Tuesday, May 02, 2006

Iraqi clinic boondoggle

When last we saw the Clinic Boondoggle, a month ago, the plan to provide Iraq with a modicum of medical care which the war destroyed was about to receive Last Rites. Now a federal report presents the autopsy results:
A $243 million program led by the United States Army Corps of Engineers to build 150 health care clinics in Iraq has in some cases produced little more than empty shells of crumbling concrete and shattered bricks cemented together into uneven walls, two reports by a federal oversight office have found.

The reports, released yesterday, detail a close inspection of five of the clinics in the northern city of Kirkuk as well as a sweeping audit of the entire program, which began in March 2004 as a heavily promoted effort to improve health care for ordinary Iraqis. The reports say that none of the five clinics in Kirkuk and only 20 of the original 150 across the country will be completed without new financing.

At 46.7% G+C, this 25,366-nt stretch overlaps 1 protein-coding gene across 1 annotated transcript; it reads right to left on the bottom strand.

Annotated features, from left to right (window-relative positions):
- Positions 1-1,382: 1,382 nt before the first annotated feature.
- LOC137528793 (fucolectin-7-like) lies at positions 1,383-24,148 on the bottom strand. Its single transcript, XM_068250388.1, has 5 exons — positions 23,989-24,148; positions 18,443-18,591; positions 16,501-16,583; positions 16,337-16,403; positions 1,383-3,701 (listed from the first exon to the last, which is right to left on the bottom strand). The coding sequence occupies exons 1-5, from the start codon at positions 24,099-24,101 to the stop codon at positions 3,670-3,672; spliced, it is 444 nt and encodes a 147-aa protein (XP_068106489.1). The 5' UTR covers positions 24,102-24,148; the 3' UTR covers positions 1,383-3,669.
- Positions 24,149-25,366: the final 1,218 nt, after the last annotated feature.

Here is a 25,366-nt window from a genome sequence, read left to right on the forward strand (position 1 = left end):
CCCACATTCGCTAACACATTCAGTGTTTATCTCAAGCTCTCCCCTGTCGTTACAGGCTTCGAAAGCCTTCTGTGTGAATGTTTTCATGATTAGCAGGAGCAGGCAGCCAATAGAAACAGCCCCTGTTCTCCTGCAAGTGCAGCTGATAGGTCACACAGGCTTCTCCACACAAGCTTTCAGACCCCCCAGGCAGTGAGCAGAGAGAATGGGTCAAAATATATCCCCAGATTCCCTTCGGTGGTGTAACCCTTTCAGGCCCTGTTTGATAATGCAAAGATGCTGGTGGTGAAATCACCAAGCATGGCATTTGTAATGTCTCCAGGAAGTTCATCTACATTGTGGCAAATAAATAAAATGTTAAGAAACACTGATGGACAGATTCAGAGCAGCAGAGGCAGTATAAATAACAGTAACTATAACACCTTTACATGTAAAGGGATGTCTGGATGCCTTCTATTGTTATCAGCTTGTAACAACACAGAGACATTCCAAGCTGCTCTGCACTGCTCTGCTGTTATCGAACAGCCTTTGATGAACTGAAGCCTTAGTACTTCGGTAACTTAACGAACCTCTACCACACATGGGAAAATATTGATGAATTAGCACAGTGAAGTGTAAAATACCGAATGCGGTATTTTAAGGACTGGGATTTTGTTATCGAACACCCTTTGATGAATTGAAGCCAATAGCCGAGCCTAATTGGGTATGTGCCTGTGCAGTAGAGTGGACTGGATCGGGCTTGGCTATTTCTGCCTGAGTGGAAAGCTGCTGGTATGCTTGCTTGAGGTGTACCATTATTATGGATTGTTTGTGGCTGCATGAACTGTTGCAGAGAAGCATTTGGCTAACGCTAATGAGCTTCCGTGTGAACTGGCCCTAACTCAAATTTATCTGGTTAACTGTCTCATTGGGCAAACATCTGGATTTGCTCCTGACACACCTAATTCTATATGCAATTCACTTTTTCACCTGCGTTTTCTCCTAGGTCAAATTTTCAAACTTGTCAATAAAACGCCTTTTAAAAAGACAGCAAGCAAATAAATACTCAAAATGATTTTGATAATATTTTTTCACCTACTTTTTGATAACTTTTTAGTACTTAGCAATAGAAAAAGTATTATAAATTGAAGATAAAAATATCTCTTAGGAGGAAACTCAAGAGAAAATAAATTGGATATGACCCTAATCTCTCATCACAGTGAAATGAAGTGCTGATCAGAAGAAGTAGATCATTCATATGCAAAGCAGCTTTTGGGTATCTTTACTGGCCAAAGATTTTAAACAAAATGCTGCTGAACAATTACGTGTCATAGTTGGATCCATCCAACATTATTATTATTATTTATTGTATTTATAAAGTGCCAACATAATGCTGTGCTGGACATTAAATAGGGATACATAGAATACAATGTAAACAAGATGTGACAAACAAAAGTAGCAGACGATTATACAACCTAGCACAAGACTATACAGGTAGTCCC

Interior photographs of the structures show bare walls made of brick fragments through which sunlight streamed and stairs made of concrete already crumbling into dust.

And when inspectors compared what they saw to progress reports, some of the numbers seemed suspiciously high. One structure, essentially a rickety shell of uneven bricks, had been declared 56 percent complete. The second floor of another shell held up by little more than wooden sticks — a standard method of bracing unfinished floors in Iraq — had been declared half complete. (New York Times)
Poor cost accounting, incompetence and lax oversight by the Corps are blamed, although the stench of corruption hangs over it, as with everything this Administration touches. Yes, it's a tough environment. Yes, the Corps made laughably incompetent management decisions.

And yes, $243 million is a shithouse full of money.